A team of astronomers from the UK, Canada and the Netherlands have commenced a revolutionary new study of cosmic star-formation history, looking back in time to when the Universe was still in its lively and somewhat unruly youth.
The consortium, co-led by University of Edinburgh astrophysicist Professor James Dunlop, is using a brand new camera called SCUBA-2, the most powerful camera ever developed for observing light at "sub-mm" wavelengths (ie light of wavelength 1000 times longer than we can see with our eyes).
SCUBA-2 is mounted on the world's largest sub-mm telescope, the 15-metre James Clerk Maxwell Telescope (JCMT), located atop the 4,300-metre high peak of Mauna Kea in Hawaii. Prof. Dunlop will present the first results from the survey on 27 March at the RAS/AG National Astronomy Meeting in Manchester.
The new project, named the SCUBA-2 Cosmology Legacy Survey will run for 3 years and will provide the clearest view to date of dust-enshrouded star-forming galaxies. These objects are so remote that the light we detect left them billions of years ago, so we see them as they looked in the distant past. With SCUBA-2 astronomers are able to study objects that existed as far back as 13 billion years ago, within the first billion years after the Big Bang.
“We are delighted by these first deep SCUBA-2 images and look forward to more results over the next few years. Edinburgh scientists and engineers worked hard to construct this revolutionary new instrument and, together with our colleagues in Canada and the Netherlands, we’re now seeing the fruits of our efforts. With SCUBA-2 we can study the most violently star-forming galaxies in the young Universe, and slowly but surely start to understand how the primitive cosmos evolved into the universe we live in today.” Prof. James Dunlop, University of Edinburgh
Because stars form inside clouds of gas and dust, much of the ultraviolet light from young galaxies is absorbed by this cosmic dust which is then heated to a few tens of degrees above absolute zero (-273 degrees Celsius). The "warmed" (but still rather “cool”) dust then remits the absorbed energy at far-infrared wavelengths, which is then further redshifted to longer sub-mm wavelengths en-route to the Earth by the expansion of the Universe.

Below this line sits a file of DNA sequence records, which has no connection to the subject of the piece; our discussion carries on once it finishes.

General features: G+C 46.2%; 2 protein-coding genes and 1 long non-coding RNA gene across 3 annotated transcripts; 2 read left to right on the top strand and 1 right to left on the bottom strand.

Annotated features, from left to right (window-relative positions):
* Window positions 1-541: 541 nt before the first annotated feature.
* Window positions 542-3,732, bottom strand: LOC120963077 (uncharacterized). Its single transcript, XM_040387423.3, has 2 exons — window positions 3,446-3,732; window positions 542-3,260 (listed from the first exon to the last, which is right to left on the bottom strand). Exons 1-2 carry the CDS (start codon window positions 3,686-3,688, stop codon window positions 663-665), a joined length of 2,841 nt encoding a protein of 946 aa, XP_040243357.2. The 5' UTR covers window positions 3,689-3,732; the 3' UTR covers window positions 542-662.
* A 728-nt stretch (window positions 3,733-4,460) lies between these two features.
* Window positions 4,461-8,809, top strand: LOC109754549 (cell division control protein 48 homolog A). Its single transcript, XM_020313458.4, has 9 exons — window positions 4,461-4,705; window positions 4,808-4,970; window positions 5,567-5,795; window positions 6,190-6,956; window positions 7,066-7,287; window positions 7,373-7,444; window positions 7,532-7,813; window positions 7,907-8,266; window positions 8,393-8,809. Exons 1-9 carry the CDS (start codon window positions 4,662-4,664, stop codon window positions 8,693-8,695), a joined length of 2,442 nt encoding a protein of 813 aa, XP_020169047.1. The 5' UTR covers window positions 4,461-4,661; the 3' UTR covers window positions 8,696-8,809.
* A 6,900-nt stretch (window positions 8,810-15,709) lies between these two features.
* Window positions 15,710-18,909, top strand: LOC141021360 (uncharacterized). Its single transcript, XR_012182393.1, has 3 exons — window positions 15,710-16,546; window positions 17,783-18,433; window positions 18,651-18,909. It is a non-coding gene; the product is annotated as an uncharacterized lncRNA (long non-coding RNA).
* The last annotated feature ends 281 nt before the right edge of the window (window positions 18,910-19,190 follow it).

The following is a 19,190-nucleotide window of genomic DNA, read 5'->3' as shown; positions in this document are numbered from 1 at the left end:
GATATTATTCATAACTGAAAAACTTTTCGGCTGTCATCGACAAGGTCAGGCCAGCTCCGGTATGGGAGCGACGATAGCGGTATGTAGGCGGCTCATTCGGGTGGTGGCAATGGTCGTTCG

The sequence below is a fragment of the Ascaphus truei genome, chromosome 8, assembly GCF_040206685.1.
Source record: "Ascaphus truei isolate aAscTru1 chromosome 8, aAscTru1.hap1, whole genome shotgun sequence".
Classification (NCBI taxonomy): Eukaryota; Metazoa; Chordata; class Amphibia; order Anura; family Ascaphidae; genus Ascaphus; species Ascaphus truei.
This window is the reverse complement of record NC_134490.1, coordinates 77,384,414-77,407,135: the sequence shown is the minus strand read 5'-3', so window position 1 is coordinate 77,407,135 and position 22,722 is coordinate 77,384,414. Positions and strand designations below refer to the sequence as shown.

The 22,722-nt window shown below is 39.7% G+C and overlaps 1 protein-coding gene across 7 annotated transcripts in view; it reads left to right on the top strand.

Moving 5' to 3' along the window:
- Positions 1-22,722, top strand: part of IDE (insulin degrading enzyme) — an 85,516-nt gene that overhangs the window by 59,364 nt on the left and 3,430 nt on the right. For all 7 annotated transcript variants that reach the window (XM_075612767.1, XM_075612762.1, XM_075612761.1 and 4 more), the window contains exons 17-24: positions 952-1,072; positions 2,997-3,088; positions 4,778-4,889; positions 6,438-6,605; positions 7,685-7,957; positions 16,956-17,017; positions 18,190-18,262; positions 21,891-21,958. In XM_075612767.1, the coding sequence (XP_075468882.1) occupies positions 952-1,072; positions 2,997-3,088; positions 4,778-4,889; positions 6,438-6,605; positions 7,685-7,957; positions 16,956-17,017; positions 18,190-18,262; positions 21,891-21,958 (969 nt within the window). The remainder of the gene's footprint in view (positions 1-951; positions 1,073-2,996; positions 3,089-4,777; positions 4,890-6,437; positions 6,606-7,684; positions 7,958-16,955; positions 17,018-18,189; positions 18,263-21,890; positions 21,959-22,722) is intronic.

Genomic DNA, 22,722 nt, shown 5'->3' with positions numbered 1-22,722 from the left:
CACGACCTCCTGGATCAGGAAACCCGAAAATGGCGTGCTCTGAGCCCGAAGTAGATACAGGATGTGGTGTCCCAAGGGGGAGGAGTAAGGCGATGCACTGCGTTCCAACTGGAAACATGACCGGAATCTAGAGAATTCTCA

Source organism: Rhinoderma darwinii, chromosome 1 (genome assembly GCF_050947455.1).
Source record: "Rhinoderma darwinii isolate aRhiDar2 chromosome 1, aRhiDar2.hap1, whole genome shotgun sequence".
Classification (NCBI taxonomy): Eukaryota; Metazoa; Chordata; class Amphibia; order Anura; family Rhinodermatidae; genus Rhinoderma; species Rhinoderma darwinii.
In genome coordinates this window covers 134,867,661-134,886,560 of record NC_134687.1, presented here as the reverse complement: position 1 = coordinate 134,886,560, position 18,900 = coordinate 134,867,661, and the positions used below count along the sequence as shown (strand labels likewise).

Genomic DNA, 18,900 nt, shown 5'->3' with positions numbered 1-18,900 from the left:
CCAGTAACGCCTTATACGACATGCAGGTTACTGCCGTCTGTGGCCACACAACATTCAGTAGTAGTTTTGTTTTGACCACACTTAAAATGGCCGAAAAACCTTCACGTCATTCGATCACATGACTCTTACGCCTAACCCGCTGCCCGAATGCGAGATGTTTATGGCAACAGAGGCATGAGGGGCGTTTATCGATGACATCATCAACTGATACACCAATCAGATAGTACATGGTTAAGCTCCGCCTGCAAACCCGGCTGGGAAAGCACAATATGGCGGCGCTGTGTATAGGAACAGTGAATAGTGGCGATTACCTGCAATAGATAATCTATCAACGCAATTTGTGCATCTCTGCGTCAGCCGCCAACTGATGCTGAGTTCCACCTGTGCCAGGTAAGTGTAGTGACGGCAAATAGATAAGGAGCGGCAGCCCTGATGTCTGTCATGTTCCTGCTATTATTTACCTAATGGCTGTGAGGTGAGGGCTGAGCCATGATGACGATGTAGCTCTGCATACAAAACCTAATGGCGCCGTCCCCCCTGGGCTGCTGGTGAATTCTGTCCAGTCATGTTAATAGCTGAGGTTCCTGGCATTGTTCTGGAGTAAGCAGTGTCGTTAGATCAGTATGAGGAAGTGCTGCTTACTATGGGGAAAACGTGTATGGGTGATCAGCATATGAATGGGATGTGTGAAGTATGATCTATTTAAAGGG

Detecting such emission is a challenge, both because Earth-based telescopes are warm and hence glow at sub-mm wavelengths and because water vapour in the atmosphere both absorbs and emits light in this waveband. To get around the problems of the atmosphere, the latest sub-mm surveys have recently been conducted from space, using the Herschel Space Observatory. However, the relatively small size (3.5-metre diameter) of Herschel means that the images it produces, while covering large areas, are rather fuzzy. Because its primary mirror is 20 times larger in area, the James Clerk Maxwell Telescope, now equipped with SCUBA-2, can provide a much sharper view of the sub-mm sky, especially on those occasions when the sky above the high mountain tops in Hawaii is really dry.
The SCUBA-2 Cosmology Legacy Survey is being targeted at areas on the sky which have already been studied in detail by other telescopes observing at different wavelengths. Of special importance is the Hubble Space Telescope (HST), which is undertaking a major 3-year survey (called CANDELS) of the visible light emission from high-redshift galaxies with its own new camera, Wide Field Camera 3 (WFC3). By combining the JCMT and HST imaging astronomers can gain an unparalleled view of the most massive galaxies which roamed the Universe back in the "golden era" of star formation activity.
The first image presented here is made using the SCUBA-2 camera at a wavelength of 450 microns. Zooming in, it shows seven distinct sub-mm sources that appeared blended together in the poorer-quality Herschel image. The Hubble images then show that the SCUBA-2 sources are massive, clumpy, violently star-forming disc galaxies, seen at a time when the Universe was about a quarter of its present age.
SCUBA-2 was designed and constructed at the Royal Observatory in Edinburgh at the UK Astronomy Technology Centre, before being shipped to the James Clerk Maxwell Telescope (JCMT) in Hawaii.